Directed by Christopher Smith
Produced by Julie Baines & Jason Newmark
Written by Christopher Smith
Director of Photograpy Danny Cohen
Music by The Insects
Cast: Franka Potente, Vas Blackwood, Jeremy Sheffield & Sean Harris
2004/85 mins/Color/Dolby Digital 5.1
1.78:1 anamorphic/English/UK/NTSC Region 1
Review from the Lionsgate Home Entertainment DVD
"Formulaic" is a term which is used far too often in film criticism. It's very easy to accuse a movie of following the exact same path as film's which have come before it. But, let's face it, after over 100 years of cinema, it's very hard for a movie to come off as original or ground-breaking, especially if it's trying to tell a coherent story. Still, the "formulaic" label can be fitting at times, and CREEP easily deserves it. The movie is well-crafted, but every element feels very familiar.
CREEP focuses on London party-girl Kate (Franka Potente), who leaves a soiree one night to go in search of her friend (who is supposedly having a rendezvous with George Clooney). Kate reaches the subway station and sits on a bench to rest. But, the partying and the alcohol have apparently taken their toll on Kate, as she falls asleep while waiting for her train. When she awakens, she finds that the station is deserted and that she is locked in. While searching for an exit, Kate meets Jimmy (Paul Rattray) and Mandy (Kelly Scott), two homeless people who live in the station. They agree to help Kate locate a way out, but they are attacked by a vicious, deformed man (Sean Harris). Separated from her would-be saviors, Kate must now navigate the subway tunnels and deserted stations on her own, attempting to avoid the homicidal "Creep".
CREEP is one of those films which is difficult to judge. In a truly aesthetic sense, it isn't a "bad" movie. The use of the real London Underground gives the film a great sense of style and class which elevates it above the average "B-movie" level. The cast is good, and the presence of genre vet Potente (ANATOMY), makes the movie approachable. At 85 minutes, the movie moves along nicely and the action scenes are well placed in the film. The second-half of the film contains some nice gore set-pieces and the movie isn't afraid to show the red stuff.
It's the story that hinders CREEP. Nearly every element of the story is reminiscent of another movie. To name a few, the locked subway station resembles JACOB'S LADDER; the subway setting is a direct homage to AMERICAN WEREWOLF IN LONDON (the director admits to this one); the fact that there's a murderer in the subway recalls C.H.U.D. and RAW MEAT (which I haven't seen); some of the elements involving the "Creep" reminded me of FRIDAY THE 13TH, PART 2. You can't really look at CREEP and claim that it's a rip-off of any other film, but like a stew, it's comprised of many different elements that you've had before. And like a stew, it's not totally satisfying.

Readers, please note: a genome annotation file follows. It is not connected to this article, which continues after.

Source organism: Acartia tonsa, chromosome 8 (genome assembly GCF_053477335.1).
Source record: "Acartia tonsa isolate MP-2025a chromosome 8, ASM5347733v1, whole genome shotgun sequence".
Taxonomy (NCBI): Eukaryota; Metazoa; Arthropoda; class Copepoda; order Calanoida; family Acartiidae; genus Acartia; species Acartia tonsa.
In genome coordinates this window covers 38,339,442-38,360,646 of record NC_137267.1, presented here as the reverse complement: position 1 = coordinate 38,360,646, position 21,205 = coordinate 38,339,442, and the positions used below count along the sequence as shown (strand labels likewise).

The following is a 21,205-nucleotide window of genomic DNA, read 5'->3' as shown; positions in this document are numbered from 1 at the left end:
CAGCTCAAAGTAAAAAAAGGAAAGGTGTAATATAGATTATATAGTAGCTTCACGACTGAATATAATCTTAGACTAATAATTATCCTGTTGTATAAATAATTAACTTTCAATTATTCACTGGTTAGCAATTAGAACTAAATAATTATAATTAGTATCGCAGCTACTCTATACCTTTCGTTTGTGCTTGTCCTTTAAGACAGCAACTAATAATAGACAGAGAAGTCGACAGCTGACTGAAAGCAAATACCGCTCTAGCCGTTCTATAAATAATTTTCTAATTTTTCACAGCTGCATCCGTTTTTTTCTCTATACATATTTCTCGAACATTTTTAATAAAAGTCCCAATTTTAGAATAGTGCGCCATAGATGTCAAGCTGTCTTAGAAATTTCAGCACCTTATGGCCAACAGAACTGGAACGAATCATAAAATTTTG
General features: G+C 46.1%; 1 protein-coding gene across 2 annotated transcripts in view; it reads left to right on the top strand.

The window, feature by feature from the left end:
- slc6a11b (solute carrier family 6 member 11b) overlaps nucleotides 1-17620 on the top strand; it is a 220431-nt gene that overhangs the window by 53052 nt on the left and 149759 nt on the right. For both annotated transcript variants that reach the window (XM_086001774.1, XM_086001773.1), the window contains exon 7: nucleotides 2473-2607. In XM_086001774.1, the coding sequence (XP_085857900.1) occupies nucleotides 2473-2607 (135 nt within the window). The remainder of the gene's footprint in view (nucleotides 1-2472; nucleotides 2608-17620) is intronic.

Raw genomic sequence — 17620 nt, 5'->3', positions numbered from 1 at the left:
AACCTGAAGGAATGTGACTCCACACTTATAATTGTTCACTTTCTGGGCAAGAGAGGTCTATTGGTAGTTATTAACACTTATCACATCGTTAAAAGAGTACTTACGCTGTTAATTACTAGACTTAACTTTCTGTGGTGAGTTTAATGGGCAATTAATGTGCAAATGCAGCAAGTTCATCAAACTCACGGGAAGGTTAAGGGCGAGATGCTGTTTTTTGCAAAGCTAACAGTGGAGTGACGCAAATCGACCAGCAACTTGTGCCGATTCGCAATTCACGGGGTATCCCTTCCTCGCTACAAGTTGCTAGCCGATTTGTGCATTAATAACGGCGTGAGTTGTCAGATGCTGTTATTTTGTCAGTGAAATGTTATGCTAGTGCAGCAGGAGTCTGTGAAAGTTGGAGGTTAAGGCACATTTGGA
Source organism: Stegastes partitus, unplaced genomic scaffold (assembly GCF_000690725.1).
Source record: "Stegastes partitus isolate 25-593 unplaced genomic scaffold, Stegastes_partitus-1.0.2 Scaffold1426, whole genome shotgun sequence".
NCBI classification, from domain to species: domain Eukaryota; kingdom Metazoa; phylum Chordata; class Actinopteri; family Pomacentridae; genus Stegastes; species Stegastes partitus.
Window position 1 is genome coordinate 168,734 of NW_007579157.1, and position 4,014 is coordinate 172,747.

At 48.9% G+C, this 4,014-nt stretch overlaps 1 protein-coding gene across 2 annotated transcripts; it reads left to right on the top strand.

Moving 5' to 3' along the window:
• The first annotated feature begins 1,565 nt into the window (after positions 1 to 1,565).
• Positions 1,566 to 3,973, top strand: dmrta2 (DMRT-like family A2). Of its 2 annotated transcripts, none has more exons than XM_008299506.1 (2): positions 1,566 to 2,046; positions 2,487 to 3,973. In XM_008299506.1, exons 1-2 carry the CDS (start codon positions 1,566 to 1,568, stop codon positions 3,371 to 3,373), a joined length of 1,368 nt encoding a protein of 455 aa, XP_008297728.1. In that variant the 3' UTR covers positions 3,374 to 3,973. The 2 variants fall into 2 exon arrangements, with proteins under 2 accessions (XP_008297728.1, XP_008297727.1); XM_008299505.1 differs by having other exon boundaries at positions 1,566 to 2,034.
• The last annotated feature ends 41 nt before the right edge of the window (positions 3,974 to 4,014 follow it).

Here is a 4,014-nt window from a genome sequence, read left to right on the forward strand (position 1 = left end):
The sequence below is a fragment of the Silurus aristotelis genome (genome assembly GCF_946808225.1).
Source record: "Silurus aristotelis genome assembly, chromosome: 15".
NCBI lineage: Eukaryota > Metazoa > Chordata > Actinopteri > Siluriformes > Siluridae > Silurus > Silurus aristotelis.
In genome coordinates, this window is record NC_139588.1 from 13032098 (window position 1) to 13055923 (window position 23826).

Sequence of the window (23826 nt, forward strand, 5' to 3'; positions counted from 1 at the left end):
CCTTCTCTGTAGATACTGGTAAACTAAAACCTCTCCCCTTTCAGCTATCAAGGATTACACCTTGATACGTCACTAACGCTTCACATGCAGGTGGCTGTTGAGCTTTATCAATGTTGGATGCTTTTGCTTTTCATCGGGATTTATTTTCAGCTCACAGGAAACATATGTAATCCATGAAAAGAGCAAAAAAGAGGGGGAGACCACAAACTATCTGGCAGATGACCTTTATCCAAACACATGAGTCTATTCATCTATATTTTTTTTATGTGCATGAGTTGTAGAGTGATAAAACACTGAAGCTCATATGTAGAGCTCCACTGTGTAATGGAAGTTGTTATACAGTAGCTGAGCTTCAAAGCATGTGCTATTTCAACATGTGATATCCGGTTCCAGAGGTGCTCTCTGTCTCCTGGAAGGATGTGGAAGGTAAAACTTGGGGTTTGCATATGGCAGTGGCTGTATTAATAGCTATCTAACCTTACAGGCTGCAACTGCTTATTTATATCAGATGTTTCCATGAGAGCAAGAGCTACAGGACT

The fact that CREEP feels familiar isn't necessarily a bad thing, as it makes the movie accessible, but writer/director Christopher Smith never tries to dig his way out of the formula and the entire film comes across as very run-of-the-mill. While the movie isn't entirely predictable, it's easy to guess who's going to die and what kind of twists the story is going to take. As Kate learns more about the "Creep", the story becomes very similar to movies of this vein. (***SPOILER ALERT: When Kate finds the "Creep's" lair, it reminded me of dozens of other movies. END SPOILER ALERT***) The explanation of the "Creep" isn't satisfying either. Smith tells us that he likes ambiguous endings, but this one in particular feels very lazy to me. The audience is given clues to his origin, but it's just vague enough to be frustrating. The effect of CREEP is a rather benign one. As a horror film, it's successful in some aspects, but it's nothing special and genre fans will be busy noticing the scenes which they feel they've seen before.
CREEP creeps onto DVD courtesy of Lions Gate Home Entertainment. The film has been letterboxed at 1.78:1 and the transfer is enhanced for 16 x 9 TVs. The transfer is good, as the image is sharp. However, there is a minute, yet noticeable amount of grain on the picture. The colors are very good, as the picture vacillates from dark, dank blacks to vibrant yellows and greens. There was a small amount of artifacting visible in the transfer, but otherwise it looked OK. The DVD carries a Dolby Digital 5.1 audio track which provides clear dialogue and sound effects. The surround sound effects are good, and the sound mix takes advantage of many ambient sounds which inhabit the subway station. The bass response is actually a little too loud here and I had to make adjustments so that it wasn't overwhelming the dialogue.
The CREEP DVD includes a handful of extras. Writer/director Christopher Smith provides an audio commentary for the film. His talk is very straight-forward and he speaks at length throughout the film. Smith discusses the locations (and lets us know when the film is suddenly being shot in a different country), the actors, and the story. "The Making of CREEP" (34 minutes) is a very in-depth featurette which explore the story, the characters, and the actors. It contains some nice behind-the-scenes footage. In "The Look of CREEP" (11 minutes), production designer John Frankish describes the locations and sets. Special effects makeup supervisor Mike Bates leads us through monster creation in "Making the Creep" (10 minutes). Smith talks about the film some more in "Fright Fest 2004 Q & A" (11 minutes). Smith introduces both an "Alternate Beginning" and "Alternate Ending", both of which run around 4 minutes and both of which are composed only of storyboards. Finally, we have the "Creep Operation Scene" (2 minutes), which is essentially a longer version of the opening credit sequence.
This Film Features:
Review by Mike Long. All Right Reserved. 2005. ©